A group which pushed for seats for women in the Samoa parliament says while it welcomes yesterday's constitutional change, it had been hoping the government would take a different approach.
Parliament unanimously endorsed an amendment to allow five seats to be allotted to women candidates.
Under the process if no woman wins a seat the five highest polling unsuccessful women candidates will be allocated seats, boosting parliament's numbers to 54.
But if five women candidates win seats the formula is discarded and the number of seats stays at 49.
A spokesperson for an advocacy group, Roina Vavatau, says they are pleased but wanted ten percent of the seats to be determined by women voting on a separate electoral roll.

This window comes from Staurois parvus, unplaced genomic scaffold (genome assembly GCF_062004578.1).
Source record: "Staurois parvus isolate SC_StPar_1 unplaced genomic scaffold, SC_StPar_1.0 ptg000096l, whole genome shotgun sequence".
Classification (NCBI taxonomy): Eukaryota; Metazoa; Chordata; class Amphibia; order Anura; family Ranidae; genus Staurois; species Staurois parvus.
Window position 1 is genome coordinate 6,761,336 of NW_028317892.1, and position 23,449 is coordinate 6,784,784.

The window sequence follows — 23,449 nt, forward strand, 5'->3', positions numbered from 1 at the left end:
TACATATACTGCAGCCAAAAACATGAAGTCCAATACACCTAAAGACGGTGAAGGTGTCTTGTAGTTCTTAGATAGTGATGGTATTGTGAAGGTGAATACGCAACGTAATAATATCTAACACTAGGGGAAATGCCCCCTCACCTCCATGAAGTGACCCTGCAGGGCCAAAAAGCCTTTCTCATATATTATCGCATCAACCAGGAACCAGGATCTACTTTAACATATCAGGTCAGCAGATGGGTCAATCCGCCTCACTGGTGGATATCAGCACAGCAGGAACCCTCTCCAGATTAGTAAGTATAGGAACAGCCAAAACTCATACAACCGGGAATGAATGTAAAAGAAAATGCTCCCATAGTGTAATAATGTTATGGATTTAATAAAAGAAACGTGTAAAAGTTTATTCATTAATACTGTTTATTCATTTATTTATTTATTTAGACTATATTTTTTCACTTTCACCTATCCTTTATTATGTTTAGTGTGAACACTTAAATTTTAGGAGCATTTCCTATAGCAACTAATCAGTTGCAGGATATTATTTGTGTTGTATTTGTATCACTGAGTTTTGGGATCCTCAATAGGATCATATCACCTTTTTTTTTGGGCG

"It [the separate roll] is going to be competitive. It is just like every other elector coming into Parliament. The women are not perceived as getting a free ride into Parliament. They have to compete just like their [male] counterparts."
She says the seats for women is a temporary measure and they have been told the method used to choose them could change.